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Will You Be Surprised By Hidden Hotel Fees?

Posted By Miranda Marquit On 02/07/2013 @ 12:06 pm In Travel | 4 Comments

It seems straightforward. You book your hotel, and you see the cost per-night. You might even see that you will pay taxes, including state and local taxes, and possibly a room tax. What you might not see, though, are “resort fees” or other sneaky charges that some hotels are starting to add to their bills after you arrive. So you book, and when you arrive you see fees added to the bill. Most travelers are too tired to be bothered with looking elsewhere for accommodations once they get to this point, so they accept the charges.

Even though the FTC recently sent letters to some hotels [3], insisting that they begin revealing the total cost at booking, you still might not get the whole story when you reserve your hotel online. And, even though hotels might disclose their resort fees on their web sites, you might not see these fees if you are looking for a deal [4] by using a third-party booking site like Orbitz or Travelocity.

What Fees Might Be Charged?

Sometimes, the fees are just billed as “resort fees.” This doesn’t tell you much, especially if you are being charged resort fees when you are staying at a hotel that isn’t an all-inclusive result. However, here are some of the items that might be charged to you, either individually, or under the term “resort” fee:

  • In-Room safe: Check your room for a safe. If there’s one in your room — even if you don’t use it and don’t want it — you might be charged.
  • Water: You probably know that you shouldn’t use the mini-bar unless you want to be charged. However, realize that the bottle of water in your room probably isn’t free, either. It might cost you as much as $5.
  • Baggage hold: You need to check out of your room, but you still have things to do. So you ask if you can leave your baggage at the front desk after checkout. They’ll let you, but there might be a fee.
  • Business center: Many hotels offer “business centers” that allow you to send and receive faxes, print items, and engage in other activities. Unfortunately, some of these activities can come with a hefty charge to your room.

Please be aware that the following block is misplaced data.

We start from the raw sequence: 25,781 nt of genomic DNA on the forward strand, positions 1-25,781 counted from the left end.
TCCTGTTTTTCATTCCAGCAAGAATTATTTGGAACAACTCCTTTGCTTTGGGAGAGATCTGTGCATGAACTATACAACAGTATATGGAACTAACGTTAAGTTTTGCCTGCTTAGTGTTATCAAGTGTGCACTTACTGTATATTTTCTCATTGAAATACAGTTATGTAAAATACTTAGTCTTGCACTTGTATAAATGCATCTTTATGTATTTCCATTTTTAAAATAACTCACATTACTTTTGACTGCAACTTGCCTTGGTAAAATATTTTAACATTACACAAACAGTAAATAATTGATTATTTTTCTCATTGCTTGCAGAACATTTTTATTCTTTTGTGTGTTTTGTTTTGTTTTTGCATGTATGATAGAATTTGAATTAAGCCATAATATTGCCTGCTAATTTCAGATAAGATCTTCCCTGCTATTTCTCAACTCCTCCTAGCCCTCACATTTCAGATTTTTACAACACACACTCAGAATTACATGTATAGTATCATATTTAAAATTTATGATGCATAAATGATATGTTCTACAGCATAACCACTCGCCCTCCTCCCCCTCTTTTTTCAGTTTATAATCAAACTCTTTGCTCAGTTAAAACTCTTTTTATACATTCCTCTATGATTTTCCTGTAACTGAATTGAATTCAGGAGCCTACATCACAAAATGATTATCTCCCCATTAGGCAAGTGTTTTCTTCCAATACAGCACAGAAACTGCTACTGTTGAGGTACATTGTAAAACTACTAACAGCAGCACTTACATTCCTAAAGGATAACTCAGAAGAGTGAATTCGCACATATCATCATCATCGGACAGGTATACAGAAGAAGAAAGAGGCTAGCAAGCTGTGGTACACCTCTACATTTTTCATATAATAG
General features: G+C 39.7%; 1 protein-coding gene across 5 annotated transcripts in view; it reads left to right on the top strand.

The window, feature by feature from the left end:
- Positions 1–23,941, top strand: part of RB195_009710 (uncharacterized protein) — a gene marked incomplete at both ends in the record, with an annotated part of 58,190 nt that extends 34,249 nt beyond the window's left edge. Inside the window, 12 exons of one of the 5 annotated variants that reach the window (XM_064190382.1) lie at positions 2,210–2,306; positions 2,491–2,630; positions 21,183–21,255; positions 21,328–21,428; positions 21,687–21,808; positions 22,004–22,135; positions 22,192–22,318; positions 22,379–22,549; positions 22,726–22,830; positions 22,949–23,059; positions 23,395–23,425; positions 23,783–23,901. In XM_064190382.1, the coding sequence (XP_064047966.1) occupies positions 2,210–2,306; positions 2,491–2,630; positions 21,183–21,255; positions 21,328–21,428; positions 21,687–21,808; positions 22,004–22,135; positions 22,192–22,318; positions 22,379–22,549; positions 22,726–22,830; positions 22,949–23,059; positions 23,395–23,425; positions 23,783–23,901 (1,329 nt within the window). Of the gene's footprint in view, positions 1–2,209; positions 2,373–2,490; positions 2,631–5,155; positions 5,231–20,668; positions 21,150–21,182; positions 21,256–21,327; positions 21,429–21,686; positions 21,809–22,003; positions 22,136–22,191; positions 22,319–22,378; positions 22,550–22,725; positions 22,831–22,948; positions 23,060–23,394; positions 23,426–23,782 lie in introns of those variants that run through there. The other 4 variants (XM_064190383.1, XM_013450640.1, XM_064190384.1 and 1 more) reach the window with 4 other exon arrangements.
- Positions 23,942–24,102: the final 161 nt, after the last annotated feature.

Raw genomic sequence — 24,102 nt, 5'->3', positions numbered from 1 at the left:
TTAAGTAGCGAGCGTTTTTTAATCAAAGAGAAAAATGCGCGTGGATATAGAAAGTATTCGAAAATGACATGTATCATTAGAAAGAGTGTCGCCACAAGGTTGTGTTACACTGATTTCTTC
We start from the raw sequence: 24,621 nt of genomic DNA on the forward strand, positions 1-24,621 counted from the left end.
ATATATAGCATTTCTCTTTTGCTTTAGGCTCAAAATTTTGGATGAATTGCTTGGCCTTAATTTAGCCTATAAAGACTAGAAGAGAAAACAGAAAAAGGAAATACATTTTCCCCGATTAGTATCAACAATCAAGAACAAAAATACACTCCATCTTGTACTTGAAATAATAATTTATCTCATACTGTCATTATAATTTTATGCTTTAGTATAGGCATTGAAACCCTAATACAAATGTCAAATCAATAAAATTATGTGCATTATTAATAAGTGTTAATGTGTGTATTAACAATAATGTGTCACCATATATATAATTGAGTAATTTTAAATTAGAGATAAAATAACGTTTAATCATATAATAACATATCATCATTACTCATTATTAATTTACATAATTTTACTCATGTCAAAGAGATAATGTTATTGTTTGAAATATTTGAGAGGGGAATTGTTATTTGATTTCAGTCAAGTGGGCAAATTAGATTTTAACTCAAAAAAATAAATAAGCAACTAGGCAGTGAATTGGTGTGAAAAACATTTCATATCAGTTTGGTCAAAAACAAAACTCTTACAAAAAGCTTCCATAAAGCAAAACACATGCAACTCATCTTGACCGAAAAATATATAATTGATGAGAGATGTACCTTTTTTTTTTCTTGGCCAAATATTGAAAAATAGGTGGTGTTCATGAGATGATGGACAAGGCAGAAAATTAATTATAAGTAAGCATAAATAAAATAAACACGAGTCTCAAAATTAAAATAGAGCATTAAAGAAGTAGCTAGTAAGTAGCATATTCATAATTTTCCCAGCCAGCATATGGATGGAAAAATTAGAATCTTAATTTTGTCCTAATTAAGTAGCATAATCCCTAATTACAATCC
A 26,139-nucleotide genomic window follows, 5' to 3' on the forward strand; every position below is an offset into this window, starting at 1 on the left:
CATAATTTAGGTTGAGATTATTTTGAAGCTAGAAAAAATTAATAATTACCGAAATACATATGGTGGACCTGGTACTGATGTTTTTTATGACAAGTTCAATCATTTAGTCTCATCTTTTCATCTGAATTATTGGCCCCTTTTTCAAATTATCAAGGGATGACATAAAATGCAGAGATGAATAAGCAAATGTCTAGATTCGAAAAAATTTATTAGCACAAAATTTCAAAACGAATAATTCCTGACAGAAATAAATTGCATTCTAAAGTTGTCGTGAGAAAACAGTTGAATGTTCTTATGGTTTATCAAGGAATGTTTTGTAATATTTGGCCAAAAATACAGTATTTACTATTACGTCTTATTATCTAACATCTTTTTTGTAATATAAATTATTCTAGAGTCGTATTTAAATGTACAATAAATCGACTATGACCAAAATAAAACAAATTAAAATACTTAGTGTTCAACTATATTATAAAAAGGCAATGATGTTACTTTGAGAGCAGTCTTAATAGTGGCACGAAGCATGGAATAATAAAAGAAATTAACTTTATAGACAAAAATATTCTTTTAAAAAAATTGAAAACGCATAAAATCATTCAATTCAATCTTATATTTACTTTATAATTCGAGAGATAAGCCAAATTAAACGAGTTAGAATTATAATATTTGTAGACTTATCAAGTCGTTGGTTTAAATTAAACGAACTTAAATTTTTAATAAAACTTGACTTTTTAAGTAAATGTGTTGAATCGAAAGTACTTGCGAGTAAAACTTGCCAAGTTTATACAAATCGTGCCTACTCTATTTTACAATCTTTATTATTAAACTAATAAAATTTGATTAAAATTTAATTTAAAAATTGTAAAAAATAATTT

• Wi-Fi: One of the biggest incongruities I’ve noticed in my recent travels is that expensive hotels are charging for Wi-Fi acces, while the cheap hotels offer it free. Double-check whether or not you will have access to free Wi-Fi [5] during your stay.
  • Breakfast: This is another odd one. Many low-cost hotels still serve a Continental breakfast (and sometimes something better) for free. However, you might be charged for breakfast at more expensive hotel. You head down to the lobby, and are asked for your room number. You eat your breakfast. When you check out, you find that there is a charge to your room for the food.
  • Facilities use: Just because you don’t use the pool or the fitness room doesn’t mean that you won’t be charged for it.
  • Cleaning: To me, this is the most insidious of fees. Many hotels that charge a cleaning fee just pocket the money — it doesn’t actually go to the cleaning staff. You should know this, since it means you are still on the hook for a tip [6].

Ask the hotel for an itemized list of the fees that they charge, and what they are for. Then, ask if you can avoid at least some of the fees.

(Photo: VrySxy [7])


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[1] Tweet: http://twitter.com/share

[2] Email: mailto:?subject=http://www.bargaineering.com/articles/surprised-hidden-hotel-fees.html

[3] FTC recently sent letters to some hotels: http://online.wsj.com/article/SB10001424127887324669104578207700578932668.html?mod=WSJ_PersonalFinance_PF14

[4] looking for a deal: http://www.bargaineering.com/articles/5-ways-snag-holiday-travel-deals.html

[5] free Wi-Fi: http://www.bargaineering.com/articles/hotels-should-offer-internet-access-for-free.html

[6] still on the hook for a tip: http://www.bargaineering.com/articles/bargaineerings-general-tipping-guide.html

[7] VrySxy: http://www.flickr.com/photos/vrysxy/2170515304/

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